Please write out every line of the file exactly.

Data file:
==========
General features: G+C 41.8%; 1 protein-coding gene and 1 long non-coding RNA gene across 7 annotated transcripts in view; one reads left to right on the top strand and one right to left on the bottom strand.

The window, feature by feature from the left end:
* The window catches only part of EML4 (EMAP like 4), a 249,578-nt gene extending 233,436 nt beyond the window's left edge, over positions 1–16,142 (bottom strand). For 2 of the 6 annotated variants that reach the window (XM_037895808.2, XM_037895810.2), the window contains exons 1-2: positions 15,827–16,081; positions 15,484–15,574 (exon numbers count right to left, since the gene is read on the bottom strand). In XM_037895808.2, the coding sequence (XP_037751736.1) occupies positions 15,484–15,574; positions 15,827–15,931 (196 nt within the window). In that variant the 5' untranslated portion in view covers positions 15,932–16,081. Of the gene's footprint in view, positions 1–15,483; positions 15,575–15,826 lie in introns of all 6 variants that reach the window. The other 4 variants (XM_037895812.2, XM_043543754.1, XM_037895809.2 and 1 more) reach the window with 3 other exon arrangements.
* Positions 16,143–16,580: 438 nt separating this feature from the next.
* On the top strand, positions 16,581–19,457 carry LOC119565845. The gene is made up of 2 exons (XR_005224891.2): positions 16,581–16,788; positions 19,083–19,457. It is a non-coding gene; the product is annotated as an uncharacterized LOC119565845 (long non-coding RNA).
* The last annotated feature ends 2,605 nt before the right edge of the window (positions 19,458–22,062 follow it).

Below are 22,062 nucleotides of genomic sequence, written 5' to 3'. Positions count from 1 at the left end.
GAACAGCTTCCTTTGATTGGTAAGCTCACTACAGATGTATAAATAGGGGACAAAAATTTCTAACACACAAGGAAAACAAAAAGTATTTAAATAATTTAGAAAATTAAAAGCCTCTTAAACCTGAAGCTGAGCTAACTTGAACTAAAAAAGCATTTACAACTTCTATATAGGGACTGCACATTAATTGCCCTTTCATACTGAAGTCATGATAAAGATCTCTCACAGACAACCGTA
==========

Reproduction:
General features: G+C 41.8%; 1 protein-coding gene and 1 long non-coding RNA gene across 7 annotated transcripts in view; one reads left to right on the top strand and one right to left on the bottom strand.

The window, feature by feature from the left end:
* The window catches only part of EML4 (EMAP like 4), a 249,578-nt gene extending 233,436 nt beyond the window's left edge, over positions 1–16,142 (bottom strand). For 2 of the 6 annotated variants that reach the window (XM_037895808.2, XM_037895810.2), the window contains exons 1-2: positions 15,827–16,081; positions 15,484–15,574 (exon numbers count right to left, since the gene is read on the bottom strand). In XM_037895808.2, the coding sequence (XP_037751736.1) occupies positions 15,484–15,574; positions 15,827–15,931 (196 nt within the window). In that variant the 5' untranslated portion in view covers positions 15,932–16,081. Of the gene's footprint in view, positions 1–15,483; positions 15,575–15,826 lie in introns of all 6 variants that reach the window. The other 4 variants (XM_037895812.2, XM_043543754.1, XM_037895809.2 and 1 more) reach the window with 3 other exon arrangements.
* Positions 16,143–16,580: 438 nt separating this feature from the next.
* On the top strand, positions 16,581–19,457 carry LOC119565845. The gene is made up of 2 exons (XR_005224891.2): positions 16,581–16,788; positions 19,083–19,457. It is a non-coding gene; the product is annotated as an uncharacterized LOC119565845 (long non-coding RNA).
* The last annotated feature ends 2,605 nt before the right edge of the window (positions 19,458–22,062 follow it).

Below are 22,062 nucleotides of genomic sequence, written 5' to 3'. Positions count from 1 at the left end.
GAACAGCTTCCTTTGATTGGTAAGCTCACTACAGATGTATAAATAGGGGACAAAAATTTCTAACACACAAGGAAAACAAAAAGTATTTAAATAATTTAGAAAATTAAAAGCCTCTTAAACCTGAAGCTGAGCTAACTTGAACTAAAAAAGCATTTACAACTTCTATATAGGGACTGCACATTAATTGCCCTTTCATACTGAAGTCATGATAAAGATCTCTCACAGACAACCGTA